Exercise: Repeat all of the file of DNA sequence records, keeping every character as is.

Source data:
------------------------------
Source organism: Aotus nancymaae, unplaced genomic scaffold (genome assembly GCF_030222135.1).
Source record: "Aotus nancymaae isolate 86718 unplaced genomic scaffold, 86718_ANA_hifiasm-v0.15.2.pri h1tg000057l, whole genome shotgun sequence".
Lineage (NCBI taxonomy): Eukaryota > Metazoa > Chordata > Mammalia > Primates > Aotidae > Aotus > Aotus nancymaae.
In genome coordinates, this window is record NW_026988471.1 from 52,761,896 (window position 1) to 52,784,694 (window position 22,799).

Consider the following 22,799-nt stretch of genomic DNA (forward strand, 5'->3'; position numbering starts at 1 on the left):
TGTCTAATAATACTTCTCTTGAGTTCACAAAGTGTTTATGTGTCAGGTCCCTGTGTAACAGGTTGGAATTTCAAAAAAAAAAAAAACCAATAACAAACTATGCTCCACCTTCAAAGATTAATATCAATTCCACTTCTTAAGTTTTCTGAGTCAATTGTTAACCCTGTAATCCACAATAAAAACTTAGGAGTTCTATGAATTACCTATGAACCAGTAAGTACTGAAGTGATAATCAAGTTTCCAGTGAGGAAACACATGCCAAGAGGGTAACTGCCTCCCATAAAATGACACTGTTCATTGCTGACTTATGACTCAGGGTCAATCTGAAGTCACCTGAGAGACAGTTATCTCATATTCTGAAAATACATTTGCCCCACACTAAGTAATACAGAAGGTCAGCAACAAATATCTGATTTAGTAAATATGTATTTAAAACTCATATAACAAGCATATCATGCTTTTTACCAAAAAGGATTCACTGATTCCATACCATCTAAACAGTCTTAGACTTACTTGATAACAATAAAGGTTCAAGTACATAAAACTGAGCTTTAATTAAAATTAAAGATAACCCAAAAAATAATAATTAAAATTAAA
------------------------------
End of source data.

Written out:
Source organism: Aotus nancymaae, unplaced genomic scaffold (genome assembly GCF_030222135.1).
Source record: "Aotus nancymaae isolate 86718 unplaced genomic scaffold, 86718_ANA_hifiasm-v0.15.2.pri h1tg000057l, whole genome shotgun sequence".
Lineage (NCBI taxonomy): Eukaryota > Metazoa > Chordata > Mammalia > Primates > Aotidae > Aotus > Aotus nancymaae.
In genome coordinates, this window is record NW_026988471.1 from 52,761,896 (window position 1) to 52,784,694 (window position 22,799).

Consider the following 22,799-nt stretch of genomic DNA (forward strand, 5'->3'; position numbering starts at 1 on the left):
TGTCTAATAATACTTCTCTTGAGTTCACAAAGTGTTTATGTGTCAGGTCCCTGTGTAACAGGTTGGAATTTCAAAAAAAAAAAAAACCAATAACAAACTATGCTCCACCTTCAAAGATTAATATCAATTCCACTTCTTAAGTTTTCTGAGTCAATTGTTAACCCTGTAATCCACAATAAAAACTTAGGAGTTCTATGAATTACCTATGAACCAGTAAGTACTGAAGTGATAATCAAGTTTCCAGTGAGGAAACACATGCCAAGAGGGTAACTGCCTCCCATAAAATGACACTGTTCATTGCTGACTTATGACTCAGGGTCAATCTGAAGTCACCTGAGAGACAGTTATCTCATATTCTGAAAATACATTTGCCCCACACTAAGTAATACAGAAGGTCAGCAACAAATATCTGATTTAGTAAATATGTATTTAAAACTCATATAACAAGCATATCATGCTTTTTACCAAAAAGGATTCACTGATTCCATACCATCTAAACAGTCTTAGACTTACTTGATAACAATAAAGGTTCAAGTACATAAAACTGAGCTTTAATTAAAATTAAAGATAACCCAAAAAATAATAATTAAAATTAAA